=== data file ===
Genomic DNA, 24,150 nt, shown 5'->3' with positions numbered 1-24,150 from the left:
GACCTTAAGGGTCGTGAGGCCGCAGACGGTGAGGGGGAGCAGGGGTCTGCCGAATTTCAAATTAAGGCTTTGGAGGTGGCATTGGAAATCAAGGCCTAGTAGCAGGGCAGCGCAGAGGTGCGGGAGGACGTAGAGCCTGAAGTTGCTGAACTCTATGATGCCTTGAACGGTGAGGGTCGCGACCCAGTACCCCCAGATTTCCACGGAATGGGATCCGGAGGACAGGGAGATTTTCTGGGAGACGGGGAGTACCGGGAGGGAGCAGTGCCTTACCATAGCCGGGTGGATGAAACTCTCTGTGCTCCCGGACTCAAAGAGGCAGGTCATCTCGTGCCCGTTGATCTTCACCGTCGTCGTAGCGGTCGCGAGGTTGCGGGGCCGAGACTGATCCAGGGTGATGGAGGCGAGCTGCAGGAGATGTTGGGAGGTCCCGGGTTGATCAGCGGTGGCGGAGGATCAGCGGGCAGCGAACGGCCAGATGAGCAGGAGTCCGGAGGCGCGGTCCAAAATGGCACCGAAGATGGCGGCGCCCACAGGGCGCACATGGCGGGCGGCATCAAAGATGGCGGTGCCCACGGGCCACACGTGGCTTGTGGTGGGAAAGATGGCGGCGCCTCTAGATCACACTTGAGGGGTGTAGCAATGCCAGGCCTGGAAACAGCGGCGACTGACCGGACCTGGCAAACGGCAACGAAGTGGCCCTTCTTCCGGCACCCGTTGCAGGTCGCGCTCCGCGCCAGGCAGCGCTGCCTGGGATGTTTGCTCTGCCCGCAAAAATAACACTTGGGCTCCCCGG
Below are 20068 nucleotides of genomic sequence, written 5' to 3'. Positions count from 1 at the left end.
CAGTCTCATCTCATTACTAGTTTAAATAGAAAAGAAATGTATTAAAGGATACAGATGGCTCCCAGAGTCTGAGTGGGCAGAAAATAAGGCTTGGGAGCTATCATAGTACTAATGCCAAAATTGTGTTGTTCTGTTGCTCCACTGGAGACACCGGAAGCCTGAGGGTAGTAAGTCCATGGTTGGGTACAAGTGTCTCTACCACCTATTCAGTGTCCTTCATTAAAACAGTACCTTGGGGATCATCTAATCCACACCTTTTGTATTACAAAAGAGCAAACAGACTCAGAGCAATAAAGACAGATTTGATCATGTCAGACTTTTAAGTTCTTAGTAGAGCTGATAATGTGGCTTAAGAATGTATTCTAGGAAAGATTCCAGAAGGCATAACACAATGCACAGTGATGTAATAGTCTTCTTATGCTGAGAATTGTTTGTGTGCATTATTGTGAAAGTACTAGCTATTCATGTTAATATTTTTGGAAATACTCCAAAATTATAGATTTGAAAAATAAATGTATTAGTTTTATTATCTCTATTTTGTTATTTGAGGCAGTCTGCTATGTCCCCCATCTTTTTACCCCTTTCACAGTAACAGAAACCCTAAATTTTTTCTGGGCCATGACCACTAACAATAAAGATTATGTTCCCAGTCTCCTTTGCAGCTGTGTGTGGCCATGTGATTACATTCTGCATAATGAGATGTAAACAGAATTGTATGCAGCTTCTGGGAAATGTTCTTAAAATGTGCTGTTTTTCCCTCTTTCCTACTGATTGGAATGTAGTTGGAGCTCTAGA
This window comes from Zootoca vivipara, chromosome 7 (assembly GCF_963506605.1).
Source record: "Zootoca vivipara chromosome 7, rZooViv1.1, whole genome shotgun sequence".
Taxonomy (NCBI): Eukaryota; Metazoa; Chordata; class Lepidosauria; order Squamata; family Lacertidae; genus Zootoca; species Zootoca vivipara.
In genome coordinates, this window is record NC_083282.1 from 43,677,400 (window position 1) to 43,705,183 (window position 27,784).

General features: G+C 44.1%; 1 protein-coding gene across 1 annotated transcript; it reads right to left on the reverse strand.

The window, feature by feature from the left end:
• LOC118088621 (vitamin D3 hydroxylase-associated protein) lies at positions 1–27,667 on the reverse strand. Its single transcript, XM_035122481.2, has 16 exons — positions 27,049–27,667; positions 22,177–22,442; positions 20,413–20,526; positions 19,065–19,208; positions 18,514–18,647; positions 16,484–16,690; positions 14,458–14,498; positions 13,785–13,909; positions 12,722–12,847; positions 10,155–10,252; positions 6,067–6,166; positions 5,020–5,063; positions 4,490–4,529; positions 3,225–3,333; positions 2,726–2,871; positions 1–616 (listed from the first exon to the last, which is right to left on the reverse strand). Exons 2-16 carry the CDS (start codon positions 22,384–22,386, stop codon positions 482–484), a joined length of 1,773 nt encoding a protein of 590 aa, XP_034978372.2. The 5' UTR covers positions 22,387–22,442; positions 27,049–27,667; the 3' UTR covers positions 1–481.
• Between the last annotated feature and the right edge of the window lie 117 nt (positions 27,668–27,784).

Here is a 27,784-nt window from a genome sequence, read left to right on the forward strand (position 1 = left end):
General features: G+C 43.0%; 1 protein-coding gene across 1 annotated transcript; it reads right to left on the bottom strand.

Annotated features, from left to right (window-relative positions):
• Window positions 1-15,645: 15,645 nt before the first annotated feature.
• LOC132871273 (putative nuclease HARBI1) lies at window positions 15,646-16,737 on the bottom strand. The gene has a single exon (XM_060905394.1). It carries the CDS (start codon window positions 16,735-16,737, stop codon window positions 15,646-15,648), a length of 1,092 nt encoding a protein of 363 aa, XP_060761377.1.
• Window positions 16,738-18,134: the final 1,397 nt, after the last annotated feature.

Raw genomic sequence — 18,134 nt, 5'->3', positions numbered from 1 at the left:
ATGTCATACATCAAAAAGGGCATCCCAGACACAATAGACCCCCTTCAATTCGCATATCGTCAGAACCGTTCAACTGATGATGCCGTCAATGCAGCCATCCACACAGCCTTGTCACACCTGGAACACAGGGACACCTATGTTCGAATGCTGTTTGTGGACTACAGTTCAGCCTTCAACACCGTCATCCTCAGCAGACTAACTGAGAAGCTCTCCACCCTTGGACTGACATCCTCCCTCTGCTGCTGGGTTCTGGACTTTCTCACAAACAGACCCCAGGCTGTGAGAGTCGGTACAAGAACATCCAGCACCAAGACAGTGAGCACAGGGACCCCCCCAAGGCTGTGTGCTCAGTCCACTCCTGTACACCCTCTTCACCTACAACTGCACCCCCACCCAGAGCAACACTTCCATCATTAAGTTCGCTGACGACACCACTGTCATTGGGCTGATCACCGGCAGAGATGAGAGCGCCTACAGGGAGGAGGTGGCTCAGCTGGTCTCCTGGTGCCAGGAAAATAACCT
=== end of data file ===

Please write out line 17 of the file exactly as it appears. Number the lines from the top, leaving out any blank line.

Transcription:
• LOC132871273 (putative nuclease HARBI1) lies at window positions 15,646-16,737 on the bottom strand. The gene has a single exon (XM_060905394.1). It carries the CDS (start codon window positions 16,735-16,737, stop codon window positions 15,646-15,648), a length of 1,092 nt encoding a protein of 363 aa, XP_060761377.1.